Performance Tuning Front End Alignment

An Article by Larry Paulick
March, 2001

Preface: Larry Paulick is a prolific contributer to the Tiger List (see "Links" page for joining), as well as a contributing editor in our Technical Tips area. Long recognized as a fearless innovator in Tiger modifications, he is kicking off our new "Performance Tuning" section with these experiences in Front End Alignment to suit your application.


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Hi Group. Well I am finally getting my alignment on the Tiger to come into spec, which is 4 degrees pos. caster, 1/2 degree neg. camber, and 1/8" neg. toe in.

The ackerman angle is equal last time I checked, using Dale A's ackerman kit, which includes an adapter and extensions for the parts you purchase, which include a MG Midget R&P, MGB Steering Arms, and Alpine tie rod ends. This is an improvement from the stock Tiger ackerman angles which has a larger radius on the inside turning radius than the outside. By now, you are aware that when backing up, with the wheels turned sharply, this has been the probable cause of the lower fulcrum pin breaking.

First a Big Thanks you to Tom Hall, Bob Palmer, John Logan, and I am sure I missed someone, for the help in getting this portion of the car set up.

I went from the stock 225 ppi springs, to CAT 335 ppi springs to 425 ppi springs. The CAT springs were too tall, and I cut the springs, with an abrasive wheel, heated the cut coil end, and ground that end so that it would sit square.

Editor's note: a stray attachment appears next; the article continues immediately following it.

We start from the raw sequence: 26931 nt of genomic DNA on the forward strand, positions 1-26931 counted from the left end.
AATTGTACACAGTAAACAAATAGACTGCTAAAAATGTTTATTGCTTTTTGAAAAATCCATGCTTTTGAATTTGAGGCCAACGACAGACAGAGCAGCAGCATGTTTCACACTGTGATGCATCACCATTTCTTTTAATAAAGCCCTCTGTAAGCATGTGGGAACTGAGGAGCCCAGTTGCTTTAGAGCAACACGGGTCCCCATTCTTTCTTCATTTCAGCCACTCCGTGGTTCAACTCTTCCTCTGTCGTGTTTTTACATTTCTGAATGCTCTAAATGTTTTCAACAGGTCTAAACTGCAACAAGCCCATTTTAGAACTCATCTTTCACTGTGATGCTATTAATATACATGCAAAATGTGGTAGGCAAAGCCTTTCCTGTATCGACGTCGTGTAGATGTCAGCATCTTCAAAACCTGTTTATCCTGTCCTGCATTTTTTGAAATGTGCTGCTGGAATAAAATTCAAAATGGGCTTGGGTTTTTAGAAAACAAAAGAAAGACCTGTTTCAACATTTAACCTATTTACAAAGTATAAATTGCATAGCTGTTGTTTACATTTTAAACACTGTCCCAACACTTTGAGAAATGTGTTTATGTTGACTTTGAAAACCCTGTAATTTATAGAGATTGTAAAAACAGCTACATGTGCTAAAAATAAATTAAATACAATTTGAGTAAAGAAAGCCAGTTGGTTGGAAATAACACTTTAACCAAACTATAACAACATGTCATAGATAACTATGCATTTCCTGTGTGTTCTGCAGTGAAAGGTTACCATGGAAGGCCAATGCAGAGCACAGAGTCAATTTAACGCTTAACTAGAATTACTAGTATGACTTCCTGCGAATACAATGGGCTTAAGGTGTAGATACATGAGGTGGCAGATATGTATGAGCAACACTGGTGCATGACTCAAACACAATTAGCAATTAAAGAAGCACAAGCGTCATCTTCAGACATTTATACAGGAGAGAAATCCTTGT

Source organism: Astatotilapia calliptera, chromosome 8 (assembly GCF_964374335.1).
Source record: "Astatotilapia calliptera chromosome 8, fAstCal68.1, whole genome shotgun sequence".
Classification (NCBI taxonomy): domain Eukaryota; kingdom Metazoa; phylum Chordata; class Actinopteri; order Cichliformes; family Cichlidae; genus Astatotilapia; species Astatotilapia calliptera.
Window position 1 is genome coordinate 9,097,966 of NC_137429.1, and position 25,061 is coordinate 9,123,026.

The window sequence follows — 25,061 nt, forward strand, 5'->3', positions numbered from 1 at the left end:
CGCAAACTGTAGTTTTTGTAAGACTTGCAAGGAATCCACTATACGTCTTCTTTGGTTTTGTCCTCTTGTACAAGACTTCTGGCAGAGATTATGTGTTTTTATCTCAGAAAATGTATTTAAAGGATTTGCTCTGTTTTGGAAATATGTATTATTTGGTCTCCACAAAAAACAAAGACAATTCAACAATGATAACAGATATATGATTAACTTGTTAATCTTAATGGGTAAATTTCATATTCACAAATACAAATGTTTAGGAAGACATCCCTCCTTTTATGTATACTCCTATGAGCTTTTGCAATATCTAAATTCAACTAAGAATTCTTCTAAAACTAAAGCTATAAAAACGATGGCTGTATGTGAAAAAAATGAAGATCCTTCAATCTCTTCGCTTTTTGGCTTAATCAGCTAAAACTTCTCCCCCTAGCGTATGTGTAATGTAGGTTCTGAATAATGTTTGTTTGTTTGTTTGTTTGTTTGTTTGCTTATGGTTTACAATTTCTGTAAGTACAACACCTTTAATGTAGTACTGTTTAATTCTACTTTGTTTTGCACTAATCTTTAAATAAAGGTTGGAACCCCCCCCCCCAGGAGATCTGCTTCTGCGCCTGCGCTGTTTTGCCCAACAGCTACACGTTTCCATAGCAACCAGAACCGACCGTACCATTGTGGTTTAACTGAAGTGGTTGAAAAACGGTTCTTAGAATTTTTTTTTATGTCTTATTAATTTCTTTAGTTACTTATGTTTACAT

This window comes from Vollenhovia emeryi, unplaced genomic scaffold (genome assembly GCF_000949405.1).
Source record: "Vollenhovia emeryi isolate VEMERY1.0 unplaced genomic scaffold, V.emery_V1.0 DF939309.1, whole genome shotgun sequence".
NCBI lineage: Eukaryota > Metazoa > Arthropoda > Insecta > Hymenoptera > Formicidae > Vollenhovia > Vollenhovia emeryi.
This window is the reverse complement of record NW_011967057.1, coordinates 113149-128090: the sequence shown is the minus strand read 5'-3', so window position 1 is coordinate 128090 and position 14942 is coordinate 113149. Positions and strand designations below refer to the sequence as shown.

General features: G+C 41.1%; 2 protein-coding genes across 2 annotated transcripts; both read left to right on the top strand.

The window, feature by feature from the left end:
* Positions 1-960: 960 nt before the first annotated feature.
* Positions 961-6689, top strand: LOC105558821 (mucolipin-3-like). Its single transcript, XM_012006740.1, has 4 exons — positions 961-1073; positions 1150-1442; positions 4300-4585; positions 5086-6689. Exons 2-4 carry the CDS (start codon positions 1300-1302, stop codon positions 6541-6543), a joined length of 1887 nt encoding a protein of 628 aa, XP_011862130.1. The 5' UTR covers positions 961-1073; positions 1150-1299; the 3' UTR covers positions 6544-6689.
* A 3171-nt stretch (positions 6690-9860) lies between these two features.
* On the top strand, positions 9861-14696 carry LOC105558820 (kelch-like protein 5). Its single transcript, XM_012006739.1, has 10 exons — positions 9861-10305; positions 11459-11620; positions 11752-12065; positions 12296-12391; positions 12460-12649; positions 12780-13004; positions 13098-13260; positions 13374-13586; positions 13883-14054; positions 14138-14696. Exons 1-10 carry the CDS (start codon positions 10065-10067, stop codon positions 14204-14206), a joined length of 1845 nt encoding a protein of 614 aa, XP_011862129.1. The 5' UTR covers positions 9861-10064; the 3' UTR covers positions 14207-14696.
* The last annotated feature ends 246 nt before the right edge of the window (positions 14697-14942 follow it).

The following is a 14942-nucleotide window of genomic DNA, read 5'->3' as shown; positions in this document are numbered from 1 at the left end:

I was not happy with it, don't ask, and purchased a 425 ppi spring, with the recommendations of Bob Palmer. I drove Larry Wrights car with these springs, and it is not harsh, like I expected it to be, with almost double the spring rate.

I am waiting for Rick at Sunbeam Specialties to send the 7/8" diameter anti sway bar, as the first one was for an early Alpine, not the Tiger, and it would not fit. Problem is the company making the bars, is currently having problems, and I have to wait for the new bar.

For those of you who have never done this before, it's not so bad if you know how to tackle the issue, so here goes on what I learned.

1. First, you will need to determine what you are going to do with the car, ie touring, autocrossing, etc, so that you can decide on the specs for alignment.

After many emails from many people, I settled on an alignment spec of 4 degrees pos. caster, 1/2 degrees neg. camber, and 1/8" neg. toe in. This will provide a reasonable touring car, but allow autocrossing, while not getting so far out of spec to ruin your tires for daily driving. This is a personal preference for many drivers, but this is what I am going to start out with.

2. The alignment must be set up in the following sequence, caster, camber, and toe in. There are several web sight that explain this sequence, and what each of the 3 alignment specs are. A good one is http://www.longacreracing.com/.

Note - I purchase a Longacre caster/camber alignment tool for approximately $160. This includes the alignment tool itself, and an adapter that screws onto the few threads of the spindle where the front wheel bearing are located. If the nut holding the bearings on is good with no rough surfaces, then you have a very stable and repeatable platform for measuring the caster/camber.

You will need a reasonably level surface to put the 4 wheels of the car on, but the Longacre gauge allows for a surface that is not completely level.

When you get your car aligned at your local mass merchant store, they do not allow you to sit in the car. When you sit in the car, the caster and camber settings change, and therefore it is more accurate if you can have the car set up for how you will normally drive your car, with you in it, in the situation where you want accurate alignment, ie autocrossing.

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